Rwanda’s economy is expected to grow by 7% in 2024, up from 6.3 % in 2023, placing the country first in East Africa and third among African countries with high economic growth prospects.
This is detailed in the latest United Nations report, ‘World Economic Situation and Prospects 2024,’ which predicts a 2.4 percent increase in global economic growth in 2024, down from 2.7 percent in 2023.
The UN flagship economic report anticipates a sombre economic outlook for the near term with persistently high-interest rates, further escalation of conflicts, sluggish international trade, and increasing climate disasters, which pose significant challenges to global growth.
The UN Secretary-General António Guterres noted: “2024 must be the year when we break out of this quagmire. By unlocking big, bold investments, we can drive sustainable development and climate action and put the global economy on a stronger growth path for all.”
While external conditions are expected to remain unfavourable for African economies due to a weak global economic outlook and limited external financing opportunities, the report predicts that GDP growth in Africa will improve moderately in 2024, rising to 3.5% on average.
Overall, East Africa is expected to experience 5.5% economic growth in 2024, up from 5% in 2023. Inflation is expected to fall from 13.5 percent in 2023 to 10.5 percent in 2024 and 8.5 percent in 2025.
Among the top ten African countries expected to register high economic growth in 2024, according to the report, Rwanda comes in third after Libya and Senegal with 7.6 and 9.2 percent, respectively.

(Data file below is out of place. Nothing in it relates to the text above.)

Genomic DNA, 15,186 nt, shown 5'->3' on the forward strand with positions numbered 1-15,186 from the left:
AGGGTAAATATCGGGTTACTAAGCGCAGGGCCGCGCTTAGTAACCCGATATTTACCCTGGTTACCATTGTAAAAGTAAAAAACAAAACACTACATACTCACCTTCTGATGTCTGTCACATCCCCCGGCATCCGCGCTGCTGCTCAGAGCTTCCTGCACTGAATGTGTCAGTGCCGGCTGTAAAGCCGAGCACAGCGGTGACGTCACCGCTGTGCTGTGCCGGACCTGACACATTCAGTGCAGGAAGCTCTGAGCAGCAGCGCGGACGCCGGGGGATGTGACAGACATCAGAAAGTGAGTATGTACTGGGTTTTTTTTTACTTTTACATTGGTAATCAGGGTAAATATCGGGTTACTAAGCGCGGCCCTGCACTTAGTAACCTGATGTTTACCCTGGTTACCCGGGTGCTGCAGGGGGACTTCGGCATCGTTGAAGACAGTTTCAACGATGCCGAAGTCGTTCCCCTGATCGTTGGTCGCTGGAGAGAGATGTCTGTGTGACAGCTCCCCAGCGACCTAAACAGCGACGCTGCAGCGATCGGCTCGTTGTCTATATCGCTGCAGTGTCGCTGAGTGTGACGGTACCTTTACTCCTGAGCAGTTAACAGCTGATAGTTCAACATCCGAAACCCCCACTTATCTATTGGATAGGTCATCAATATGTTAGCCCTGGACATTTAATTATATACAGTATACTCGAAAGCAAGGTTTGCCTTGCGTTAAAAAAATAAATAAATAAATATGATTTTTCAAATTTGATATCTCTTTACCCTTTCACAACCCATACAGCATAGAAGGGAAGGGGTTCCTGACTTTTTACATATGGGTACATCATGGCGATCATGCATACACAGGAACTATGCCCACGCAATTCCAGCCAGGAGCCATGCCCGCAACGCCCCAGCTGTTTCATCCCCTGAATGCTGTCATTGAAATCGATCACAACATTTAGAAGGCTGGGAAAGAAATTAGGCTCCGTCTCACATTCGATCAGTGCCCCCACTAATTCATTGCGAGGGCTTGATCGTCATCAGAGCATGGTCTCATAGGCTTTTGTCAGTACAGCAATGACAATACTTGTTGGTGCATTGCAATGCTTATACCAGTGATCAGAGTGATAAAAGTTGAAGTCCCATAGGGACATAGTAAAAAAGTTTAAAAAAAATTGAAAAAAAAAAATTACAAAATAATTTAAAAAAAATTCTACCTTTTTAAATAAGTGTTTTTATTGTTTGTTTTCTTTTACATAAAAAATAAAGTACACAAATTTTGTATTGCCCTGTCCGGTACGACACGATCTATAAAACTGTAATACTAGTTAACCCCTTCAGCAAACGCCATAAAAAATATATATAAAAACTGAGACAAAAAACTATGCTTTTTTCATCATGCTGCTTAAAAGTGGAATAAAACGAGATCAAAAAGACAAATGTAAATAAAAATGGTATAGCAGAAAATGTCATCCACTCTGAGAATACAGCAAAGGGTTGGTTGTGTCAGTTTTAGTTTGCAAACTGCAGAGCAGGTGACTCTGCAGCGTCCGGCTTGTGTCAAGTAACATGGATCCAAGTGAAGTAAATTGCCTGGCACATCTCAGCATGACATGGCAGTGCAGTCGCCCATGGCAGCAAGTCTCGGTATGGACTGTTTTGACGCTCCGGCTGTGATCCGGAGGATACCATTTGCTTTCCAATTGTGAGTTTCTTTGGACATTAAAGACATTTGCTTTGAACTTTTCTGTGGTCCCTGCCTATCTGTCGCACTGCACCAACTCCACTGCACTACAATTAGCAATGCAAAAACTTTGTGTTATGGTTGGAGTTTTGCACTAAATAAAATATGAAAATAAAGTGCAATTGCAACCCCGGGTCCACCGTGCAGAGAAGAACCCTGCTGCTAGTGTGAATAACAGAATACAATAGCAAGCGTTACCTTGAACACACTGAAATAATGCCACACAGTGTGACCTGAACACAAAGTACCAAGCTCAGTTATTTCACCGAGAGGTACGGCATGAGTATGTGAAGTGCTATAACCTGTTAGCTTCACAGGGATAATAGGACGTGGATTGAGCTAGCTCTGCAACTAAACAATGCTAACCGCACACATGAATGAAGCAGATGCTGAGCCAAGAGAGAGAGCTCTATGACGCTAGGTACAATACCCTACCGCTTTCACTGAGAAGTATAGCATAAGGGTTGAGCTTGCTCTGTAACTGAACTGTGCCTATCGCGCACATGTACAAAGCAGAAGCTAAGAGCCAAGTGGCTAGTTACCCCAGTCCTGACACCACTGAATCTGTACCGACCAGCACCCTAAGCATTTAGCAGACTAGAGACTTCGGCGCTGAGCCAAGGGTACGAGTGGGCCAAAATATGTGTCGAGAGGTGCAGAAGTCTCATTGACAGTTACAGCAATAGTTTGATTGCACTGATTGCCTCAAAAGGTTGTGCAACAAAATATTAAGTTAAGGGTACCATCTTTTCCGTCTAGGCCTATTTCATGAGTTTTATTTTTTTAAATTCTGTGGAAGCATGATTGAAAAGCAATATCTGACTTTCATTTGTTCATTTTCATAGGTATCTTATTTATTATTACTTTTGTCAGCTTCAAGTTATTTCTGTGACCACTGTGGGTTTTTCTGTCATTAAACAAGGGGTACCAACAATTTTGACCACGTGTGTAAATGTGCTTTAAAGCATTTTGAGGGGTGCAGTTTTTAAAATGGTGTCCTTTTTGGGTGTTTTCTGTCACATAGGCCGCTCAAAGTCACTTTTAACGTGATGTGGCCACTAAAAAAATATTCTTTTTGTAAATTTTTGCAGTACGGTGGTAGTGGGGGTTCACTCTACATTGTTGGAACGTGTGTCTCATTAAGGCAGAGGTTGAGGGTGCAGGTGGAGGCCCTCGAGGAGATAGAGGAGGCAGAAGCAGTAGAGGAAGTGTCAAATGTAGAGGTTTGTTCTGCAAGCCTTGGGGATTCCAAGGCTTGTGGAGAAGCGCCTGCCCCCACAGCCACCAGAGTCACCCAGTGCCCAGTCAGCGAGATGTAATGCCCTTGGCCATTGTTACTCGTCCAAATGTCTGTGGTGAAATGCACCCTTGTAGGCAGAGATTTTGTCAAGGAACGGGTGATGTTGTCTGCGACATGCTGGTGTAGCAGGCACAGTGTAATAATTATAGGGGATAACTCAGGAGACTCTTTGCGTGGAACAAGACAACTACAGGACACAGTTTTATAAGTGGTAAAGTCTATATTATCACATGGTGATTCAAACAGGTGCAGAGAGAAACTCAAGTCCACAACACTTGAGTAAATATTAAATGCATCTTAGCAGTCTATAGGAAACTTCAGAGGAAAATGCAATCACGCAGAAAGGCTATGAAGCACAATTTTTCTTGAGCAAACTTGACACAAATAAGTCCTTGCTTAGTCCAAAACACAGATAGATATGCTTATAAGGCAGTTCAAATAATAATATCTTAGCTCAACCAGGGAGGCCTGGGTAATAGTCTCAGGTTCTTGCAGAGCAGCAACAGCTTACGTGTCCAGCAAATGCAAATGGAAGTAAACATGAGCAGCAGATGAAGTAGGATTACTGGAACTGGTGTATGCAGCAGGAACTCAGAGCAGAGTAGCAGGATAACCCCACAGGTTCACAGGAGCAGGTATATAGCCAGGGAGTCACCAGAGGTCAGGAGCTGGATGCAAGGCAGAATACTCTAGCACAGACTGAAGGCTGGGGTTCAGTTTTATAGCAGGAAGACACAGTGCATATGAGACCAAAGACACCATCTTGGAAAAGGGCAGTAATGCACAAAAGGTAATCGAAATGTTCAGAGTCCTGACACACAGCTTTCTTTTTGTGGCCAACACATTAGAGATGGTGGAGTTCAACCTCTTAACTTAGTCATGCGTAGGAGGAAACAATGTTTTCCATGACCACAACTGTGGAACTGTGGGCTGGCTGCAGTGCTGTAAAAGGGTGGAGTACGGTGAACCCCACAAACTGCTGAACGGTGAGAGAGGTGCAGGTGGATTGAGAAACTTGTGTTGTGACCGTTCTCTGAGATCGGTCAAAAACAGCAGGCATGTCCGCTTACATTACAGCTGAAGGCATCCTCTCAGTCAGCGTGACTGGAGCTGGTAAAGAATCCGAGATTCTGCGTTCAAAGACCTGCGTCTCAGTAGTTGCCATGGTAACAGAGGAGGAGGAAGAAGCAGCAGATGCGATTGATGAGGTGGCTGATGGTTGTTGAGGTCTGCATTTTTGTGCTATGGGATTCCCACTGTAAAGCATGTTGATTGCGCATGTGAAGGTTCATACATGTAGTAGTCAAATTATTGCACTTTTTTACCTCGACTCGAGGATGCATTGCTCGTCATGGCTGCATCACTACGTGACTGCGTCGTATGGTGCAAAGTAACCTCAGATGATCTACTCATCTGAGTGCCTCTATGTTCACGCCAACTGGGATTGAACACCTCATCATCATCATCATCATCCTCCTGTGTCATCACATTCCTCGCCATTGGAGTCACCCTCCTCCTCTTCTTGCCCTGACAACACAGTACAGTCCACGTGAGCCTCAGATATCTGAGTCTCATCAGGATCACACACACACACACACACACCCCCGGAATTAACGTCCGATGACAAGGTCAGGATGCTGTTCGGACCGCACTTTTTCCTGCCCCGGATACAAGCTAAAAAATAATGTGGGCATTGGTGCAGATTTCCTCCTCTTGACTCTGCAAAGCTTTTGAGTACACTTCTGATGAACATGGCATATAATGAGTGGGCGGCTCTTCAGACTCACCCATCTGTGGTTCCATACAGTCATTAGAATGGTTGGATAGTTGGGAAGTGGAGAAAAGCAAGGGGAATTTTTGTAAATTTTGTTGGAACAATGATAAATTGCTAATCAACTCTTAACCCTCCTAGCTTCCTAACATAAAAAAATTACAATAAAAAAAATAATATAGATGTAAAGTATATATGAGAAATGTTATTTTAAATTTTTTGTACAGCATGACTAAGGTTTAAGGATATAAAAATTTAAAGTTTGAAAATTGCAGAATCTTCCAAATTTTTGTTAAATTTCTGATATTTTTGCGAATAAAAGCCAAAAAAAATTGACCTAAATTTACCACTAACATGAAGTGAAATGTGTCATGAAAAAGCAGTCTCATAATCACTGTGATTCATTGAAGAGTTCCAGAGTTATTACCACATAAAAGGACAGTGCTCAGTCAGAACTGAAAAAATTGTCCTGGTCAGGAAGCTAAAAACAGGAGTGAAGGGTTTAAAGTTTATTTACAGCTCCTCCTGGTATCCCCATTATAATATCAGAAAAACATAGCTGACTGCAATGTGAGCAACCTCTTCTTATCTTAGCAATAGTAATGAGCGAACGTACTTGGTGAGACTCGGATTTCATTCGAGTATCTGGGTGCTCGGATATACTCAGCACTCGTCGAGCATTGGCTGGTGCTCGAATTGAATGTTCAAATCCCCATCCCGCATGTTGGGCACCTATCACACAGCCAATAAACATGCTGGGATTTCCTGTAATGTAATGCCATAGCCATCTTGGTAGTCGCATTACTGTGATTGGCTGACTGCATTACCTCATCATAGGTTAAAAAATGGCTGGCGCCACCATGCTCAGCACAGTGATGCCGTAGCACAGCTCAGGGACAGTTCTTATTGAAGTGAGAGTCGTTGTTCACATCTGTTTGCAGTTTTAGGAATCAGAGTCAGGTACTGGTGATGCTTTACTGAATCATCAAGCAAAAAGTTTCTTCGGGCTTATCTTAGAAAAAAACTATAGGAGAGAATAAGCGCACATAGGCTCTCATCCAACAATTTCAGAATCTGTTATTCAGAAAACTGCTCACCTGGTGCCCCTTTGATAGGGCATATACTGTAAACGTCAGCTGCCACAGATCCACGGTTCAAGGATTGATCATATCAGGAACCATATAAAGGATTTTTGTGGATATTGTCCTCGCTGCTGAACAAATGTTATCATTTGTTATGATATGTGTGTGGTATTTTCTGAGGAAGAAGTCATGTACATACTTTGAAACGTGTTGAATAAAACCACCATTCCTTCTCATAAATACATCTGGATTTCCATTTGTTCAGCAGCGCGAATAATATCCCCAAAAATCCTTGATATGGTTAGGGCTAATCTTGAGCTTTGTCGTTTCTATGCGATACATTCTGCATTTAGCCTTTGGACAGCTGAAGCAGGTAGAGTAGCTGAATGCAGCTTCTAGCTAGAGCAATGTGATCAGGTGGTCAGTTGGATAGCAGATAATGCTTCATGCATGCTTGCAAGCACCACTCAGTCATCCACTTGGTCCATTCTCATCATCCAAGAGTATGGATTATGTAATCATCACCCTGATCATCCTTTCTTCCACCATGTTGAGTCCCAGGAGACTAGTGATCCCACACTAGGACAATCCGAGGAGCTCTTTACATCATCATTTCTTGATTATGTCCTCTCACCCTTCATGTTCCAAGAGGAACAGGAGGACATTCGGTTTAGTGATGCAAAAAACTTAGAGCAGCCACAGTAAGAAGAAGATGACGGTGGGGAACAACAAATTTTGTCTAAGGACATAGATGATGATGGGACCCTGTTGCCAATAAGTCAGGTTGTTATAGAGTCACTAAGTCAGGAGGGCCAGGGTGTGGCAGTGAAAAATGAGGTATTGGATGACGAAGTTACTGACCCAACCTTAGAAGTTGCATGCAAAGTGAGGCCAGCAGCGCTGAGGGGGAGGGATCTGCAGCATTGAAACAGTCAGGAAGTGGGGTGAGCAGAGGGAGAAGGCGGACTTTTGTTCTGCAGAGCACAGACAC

It further highlights that in East Africa, the country’s prospective leading economic performance in 2024 will be followed by DR Congo, Uganda, and Tanzania.
Economic growth, as a measure of Gross Domestic Product (GDP), takes into account the total market value of all finished goods and services produced within a country in a given period and serves as a barometer of a country’s economic health.
This means that these economies are expected to have more activity in manufacturing industries, infrastructure projects, agriculture, services, imports, and exports, among other things.
Anticipated Inflation Wave
Consumer prices, which have remained difficult for most developing countries over the last two years, will ease in 2024 and 2025, subject to geopolitical and climate conditions.
According to Li Junhua, United Nations Under-Secretary-General for Economic and Social Affairs, persistently high inflation has slowed progress in poverty eradication, with the least developed countries bearing the brunt of the consequences.
“It is critical that we strengthen global cooperation and the multilateral trading system, reform development finance, address debt challenges, and scale up climate financing to assist vulnerable countries in accelerating towards sustainable and inclusive growth.”
Rwanda’s inflation rate is expected to fall from 14.7 percent in 2023 to 7.2 percent in 2024 and 5.4 percent in 2025.
According to data from the National Institute of Statistics Rwanda (NISR), the increase in consumer prices on Rwanda’s market has slowed, reaching 9.2 percent in November 2023, the first time inflation has fallen below double digits this year.
However, average inflation figures for 2023 have yet to be released.
While high consumer prices are primarily the result of poor agricultural performance across seasons over the past two years, as well as imported inflation from external markets, the National Bank of Rwanda expects them to return to an acceptable range of 2% to 8% by 2024.